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The Northern Novel : A fiction manifesto from the author of "The Village"

October 09, 1994|DAVID MAMET

I recommend to the reader the works of Eliott Merrick: "True North," "Northern Nurse," "Green Mountain Farm," and the stories in "The Long Crossing."

For a while, in the '20s, he lived in and wrote about my town in Vermont. In "Green Mountain Farm" he describes skiing down the hill to the school, with his young son in a pack on his back.

I know the hill and the school, and when I discovered his books I felt the joy of recognition.

I remember a similar sense of recognition, in my teens, on the discovery of Sinclair Lewis--it was the shock that the life I knew could be the subject of literature. Carol Kennicott's longing, and Arrowsmith's idealism, and Dodsworth's confusion and sense of betrayal were all things I'd experienced. I remember I sat in the library of the Olympia Fields High School and read all Lewis' books, one after the other. Outside the sun went down too early, and the day was too cold, just as in the books; and we hid our longings and confusion behind the same Midwestern Boosterism he described, and went back to the same unhappy families. I exhausted the school's catalogue, and began to haunt the stacks downtown.

At the Chicago Public Library on Randolph Street I discovered Theodore Dreiser and Willa Cather, whom I denominated the two greatest American writers--35 years later I still think so. The great American novel was, to me, the novel of the frontier, and the frontier was the Northwest, and the novel was written by the settler's children.

The writers and their story dealt with the North--with harshness, and it was written by people from the North--cataloguing the Scandinavian and German experience of immigration: Willa Cather's "My Antonia" and "O Pioneers"; Rolvang's "Giants in the Earth"; Frederic Phillip Groves "Settlers of the Marsh" and "In Search of America."

Dreiser was of German descent, Sherwood Anderson of Scandinavian, they came to Chicago and wrote of the experience of the second generation. B. Traven was also a Chicagoan and a Scandinavian, and there you have, as Tristam Shandy would say, my hobbyhorse.

I have always found the literature of our East effete, and prefer the boredom of much of Sinclair Lewis to, as I see it, the triviality of much of Henry James, or, for that matter, F. Scott Fitzgerald. He was a poor boy from St. Paul, and I'd rather hear about that--in some of the Basil Lee stories--than have that longing sanitized and abstracted into the arrivisme of Jay Gatz.

I'd rather not have it cleaned up for me. I'd prefer to get Freudian, the latent to the manifest dream. I am not interested in Art, nor in Fitzgerald's wish to be like and accepted.

The novel of the East is, to me, too pretty--a second-class European experience. I prefer to read about survival.

The second generation, the children of Polish Jews, came to Chicago and wrote that powerful novel, Phillip Roth's "Letting Go"; Saul Bellow's "Augie March"; Albert Halper's "The Chute" (and, to give New York its due, Anzia Yerzierka's "The Bread Givers").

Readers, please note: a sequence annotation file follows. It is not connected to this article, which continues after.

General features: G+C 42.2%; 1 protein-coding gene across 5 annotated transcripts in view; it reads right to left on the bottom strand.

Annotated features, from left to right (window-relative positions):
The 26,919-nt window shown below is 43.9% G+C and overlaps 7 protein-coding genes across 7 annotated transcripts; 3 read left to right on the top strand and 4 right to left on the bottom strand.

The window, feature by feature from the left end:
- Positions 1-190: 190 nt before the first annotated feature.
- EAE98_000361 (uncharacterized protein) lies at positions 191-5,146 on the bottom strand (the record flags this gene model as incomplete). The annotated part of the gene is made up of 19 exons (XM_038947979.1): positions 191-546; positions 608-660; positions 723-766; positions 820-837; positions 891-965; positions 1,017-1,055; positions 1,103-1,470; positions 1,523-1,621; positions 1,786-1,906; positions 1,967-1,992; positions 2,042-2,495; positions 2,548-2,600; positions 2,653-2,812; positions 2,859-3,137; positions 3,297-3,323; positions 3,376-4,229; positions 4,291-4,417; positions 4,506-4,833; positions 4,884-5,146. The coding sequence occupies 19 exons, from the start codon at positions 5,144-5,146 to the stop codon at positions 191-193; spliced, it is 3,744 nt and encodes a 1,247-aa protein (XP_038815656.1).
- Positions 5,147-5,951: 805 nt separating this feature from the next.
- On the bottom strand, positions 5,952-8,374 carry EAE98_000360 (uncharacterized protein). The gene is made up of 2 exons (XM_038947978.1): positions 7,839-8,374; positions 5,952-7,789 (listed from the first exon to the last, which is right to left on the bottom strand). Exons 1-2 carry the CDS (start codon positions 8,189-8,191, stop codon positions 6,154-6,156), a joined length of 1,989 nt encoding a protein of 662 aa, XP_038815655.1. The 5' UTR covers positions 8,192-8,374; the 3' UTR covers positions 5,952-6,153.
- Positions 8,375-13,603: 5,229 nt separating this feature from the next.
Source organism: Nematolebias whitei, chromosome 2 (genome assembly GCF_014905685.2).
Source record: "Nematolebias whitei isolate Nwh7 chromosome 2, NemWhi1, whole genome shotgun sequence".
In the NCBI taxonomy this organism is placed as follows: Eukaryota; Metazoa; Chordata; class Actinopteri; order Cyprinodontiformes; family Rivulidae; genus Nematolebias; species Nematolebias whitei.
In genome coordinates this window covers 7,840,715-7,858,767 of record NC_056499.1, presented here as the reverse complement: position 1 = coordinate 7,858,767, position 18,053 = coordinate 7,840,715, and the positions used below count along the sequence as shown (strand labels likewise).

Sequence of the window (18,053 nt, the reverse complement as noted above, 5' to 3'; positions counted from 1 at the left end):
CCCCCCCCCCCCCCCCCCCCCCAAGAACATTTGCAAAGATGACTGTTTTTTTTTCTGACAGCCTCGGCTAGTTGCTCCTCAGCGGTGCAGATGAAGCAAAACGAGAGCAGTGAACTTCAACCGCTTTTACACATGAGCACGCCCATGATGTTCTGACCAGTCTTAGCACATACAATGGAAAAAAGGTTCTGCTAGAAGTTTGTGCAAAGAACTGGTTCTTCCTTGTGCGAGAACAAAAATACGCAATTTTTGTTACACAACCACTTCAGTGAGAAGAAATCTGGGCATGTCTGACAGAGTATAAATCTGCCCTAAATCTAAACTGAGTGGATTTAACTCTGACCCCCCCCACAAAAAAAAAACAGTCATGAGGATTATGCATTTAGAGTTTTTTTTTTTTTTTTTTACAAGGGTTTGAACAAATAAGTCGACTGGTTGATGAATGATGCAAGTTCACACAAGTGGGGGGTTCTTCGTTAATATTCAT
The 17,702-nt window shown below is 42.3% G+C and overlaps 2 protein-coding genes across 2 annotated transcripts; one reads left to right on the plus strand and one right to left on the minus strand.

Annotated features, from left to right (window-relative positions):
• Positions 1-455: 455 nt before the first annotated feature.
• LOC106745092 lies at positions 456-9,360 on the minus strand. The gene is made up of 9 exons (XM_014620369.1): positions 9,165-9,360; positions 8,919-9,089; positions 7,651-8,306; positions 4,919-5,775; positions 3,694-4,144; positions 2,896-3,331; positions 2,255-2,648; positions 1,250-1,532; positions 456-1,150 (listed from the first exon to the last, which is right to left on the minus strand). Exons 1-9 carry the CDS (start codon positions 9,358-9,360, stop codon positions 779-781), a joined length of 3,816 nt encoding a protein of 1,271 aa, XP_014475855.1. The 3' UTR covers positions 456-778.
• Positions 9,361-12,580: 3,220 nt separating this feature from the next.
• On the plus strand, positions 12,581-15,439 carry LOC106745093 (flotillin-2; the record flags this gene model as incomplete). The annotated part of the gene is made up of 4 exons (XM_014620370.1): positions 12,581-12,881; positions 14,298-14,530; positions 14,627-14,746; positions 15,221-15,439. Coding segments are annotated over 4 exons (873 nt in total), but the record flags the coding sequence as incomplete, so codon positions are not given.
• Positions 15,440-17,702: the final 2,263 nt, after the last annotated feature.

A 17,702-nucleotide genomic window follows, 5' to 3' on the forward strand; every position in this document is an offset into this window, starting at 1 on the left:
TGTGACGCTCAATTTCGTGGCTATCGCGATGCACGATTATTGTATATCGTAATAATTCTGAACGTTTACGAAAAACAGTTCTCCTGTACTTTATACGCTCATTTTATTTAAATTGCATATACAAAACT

These books are, to me, romantic, because they eschew the nicety of romance.

They are not the Victorian triple-decker, penned to amuse, or even to pay the rent. They are not neat, and do not intend to be neat. They are about death and love, and the struggle for survival in a climate and in a country that wants you gone.

Dreiser, in a rare flight of epigrammatism, begins "The Financier" with a description of the protagonist, as a young boy, watching a lobster and a squid. They are displayed in a tank, at the front of a restaurant, for the amusement of its customers. The customers are treated to the gradual destruction of the squid. Every day the lobster eats a little more, and then, one day, the squid is gone. It is explained to us that the hero, Frank Cowperwood (the financier Charles Yerkes), learns, at the tank, the essential lesson of life: that it is a relentless struggle.

But, of course, he could have learned that lesson in whatever land he happened to find himself.

The lesson of America is that a restaurant would stage such a show to lure in customers; and that, to me, is the American--the Northern--novel. It isn't pretty, but it's true.

An old show-business adage has it that anyone can find amusement in the spectacle of an actor, dressed as a little old lady, pretending to fall downstairs; to amuse a comedian, however, it has to be a real little old lady.

In my beloved novels there is no question of waiting till the final act to see the knife used--the knife is used in every scene. The aura of foreboding is not an effect designed to manipulate the reader's interest. It is the stuff of the novel. It is not added to the narrative, it is the narrative.

I prefer Ernest Hemingway writing of his father in the Montana stories, and Nick Adams in the Michigan stories--I prefer these to his novels, and I think his novels are superb.

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